villas around, and the varying scenes of pleasure tained gratuitously for three days, 
and employment that every moment present In the village of Jjackefi, about half a league to 
t^naelves, render it singularly beautiful. the north of Brussels, is the splendid palace of 

A copious supply of water is secured to the Schoenburg, or Schoonenburg, originallv intend- 

itthahitants by a number of fountains, whose ed for the reception of the governor of tne Neth- 

elegance of structure adds much to the beauty of erlands. During the reign of Napoleon, it was 

the city. One of tiie finest was erected by Lord occasionally his residence, as also that^ of his 

Aylesbury, an En^^lish nobleman, as a public ex- brother, the late king of Holland. The interior 

pression of his gratitude for an agreeable residence of the palace is laid out m a style of sunerior ma^ 

of forty years in the town. The water for the nificence. A subterranean grotto, ana aome tem- 

supply of these fountains is raised, by machinery, pies connected with it. are uso much admired, 
from a lake about half a mile fronrthe city. The inhabitants of Brussels are Catholics, and 

The pakoe of the States-general is a mafnifi- speak the French language, but all relijgious te- 
cent building, supported on pillars of the Ionic nets are tolerated. The population has mcreased 
order. Its entrance leads to a spacious hall, on considerably since 1814 ; and, in the absence of 
each side of which is a marble staircase ; one con- correct data, may be estimated at 80,000 to 90,000 
ducting to the chamber of peers, the other to the It is 25 miles S. of Antwerp, about the same dis- 
chamber of deputies. This latter is in the form tance £. by S. of Ghent, and 148 N. by £. of 
of a semicircle, with a very capacious gallery for Paris. Lat. 50. 51. N. long. 4. S2. E. 
the people. The town-hall is a noble specmien BruUm, a town in Somersetdiiire, Eng. Here 
of the old irregular but highly ornamented Gothic are manufactures of silk and hosiery; a free- 
style. So irregular is the bmldinff,that its tower school, founded by Edward VI. *, and a stately 
stands at a considerable distance from the centre, alms-house, consisting of the ruins of a prior]r»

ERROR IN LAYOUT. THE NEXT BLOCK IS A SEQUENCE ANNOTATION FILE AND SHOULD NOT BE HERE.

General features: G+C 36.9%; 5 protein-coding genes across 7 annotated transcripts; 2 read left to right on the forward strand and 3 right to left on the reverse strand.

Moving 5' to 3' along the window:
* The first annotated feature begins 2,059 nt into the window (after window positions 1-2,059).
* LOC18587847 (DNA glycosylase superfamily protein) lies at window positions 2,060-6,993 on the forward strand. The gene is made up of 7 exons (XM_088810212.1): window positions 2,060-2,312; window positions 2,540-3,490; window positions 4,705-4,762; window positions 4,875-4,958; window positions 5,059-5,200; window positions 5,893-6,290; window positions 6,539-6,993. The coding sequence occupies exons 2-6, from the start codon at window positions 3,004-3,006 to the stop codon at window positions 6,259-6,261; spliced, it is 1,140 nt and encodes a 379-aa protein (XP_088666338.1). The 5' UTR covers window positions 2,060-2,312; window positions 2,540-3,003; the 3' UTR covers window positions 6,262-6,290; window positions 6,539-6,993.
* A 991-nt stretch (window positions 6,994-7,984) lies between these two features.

The elevation of this part of the edifice is 364 with an income of nearly X 3,000 per annum. It is 
feet : it is surmounted with a statue of St. Mi- seated on the river Brue, 13 m. S. E. of Wells 
chael with the dragon under his feet, in copper and 100 W. of London. Pop in 1831, 1,858. 
gilt, seventeen feet high, which it turns on a Brutus^ a township of Cayuga county. New 
pivot, and serves as a vane for showing the direc- York, lymg between the south shore en Lake 
tion of the wind. Ontario, and the Erie Canal, 161 m. W. by N. 

The Orange Palace, generally called La Vieille of Albany. Pop. 1,827. 
Cour, was formerly the residence of the govern- Bruzy a town m the north part of the circle of 

on of Belgium } but is now occupied as a muse- Saaz, Bohemia. 

um, a pubfic library, a cabinet of natural history, Bruyeres, a town of France, in tho department 
and singing and dancing schools. It is also fbr- of Vosges, 11 m. E. N. E. of Epinal. Pop. 1,900. 
nished with a valuable, though not large, collec- Brtfauy a small maritime county of the state of 
^ tion of Flemish paintings. The library, which Georgia, bounded on the north by the Ogeechee 
( contains upwards of 100,000 volumes, was chiefly Riv^r, which divides it from Chatham county; 
collected from suppressed convents. Adjoining the Cannouchee River intersects it fit>m the S. 
the building is a fine botanic garden, containing W. corner, falling into the Ogeechee about the 
more than 4.000 exotics. The philosophical cot- centre of the north side. rop. 8,319. The 
lege, which nas been but a few Vf ars in existence, court-house of the county is about 15 miles south 
is founded on a liberal scale. The great hall, or of Savannah, and 206 S. £. bj £. of Milledgeville. 
amphitheatre, is capable of accommodating 1,200 Bryan^mdgty a village of'^ Ireland, in the par- 
persons. Each student has a room furnished at ish of Killaloe, county of Clare, seated on the 
the expense of government ; all the courses of Shannon, 8 m. N of Limerick. 

BVC 196 W€ 



, or Pdena^ Pa l a ti nate ef, a diBtrict of Buehotz^ a town of Bxandenbarg, in the middle 

..w^ Poland, Ijixig between the rivers Bug on mark, seated on the Dahme, near the froatier of 

the west, and Dnieper on the east, intersected by JLusatia, 23 m. S. S. £. of Berlin, 

the line of the 52nd decree of N. lat., and also Buekoregt, a strong city of European Turkey, 

from W. to E. by the raspice River, with nti- capital of Wallachia, where the hospodar com- 

merous collateral branches mllin^ into the Dnie- monly resides. The patriarchal chorch is larflje, 

per. These rivers, from a totu absence of all adjoining to the palace of the archbishop , andin 

attempt^ to free the obstructions of their currents, a square, near the centre of the town, is the great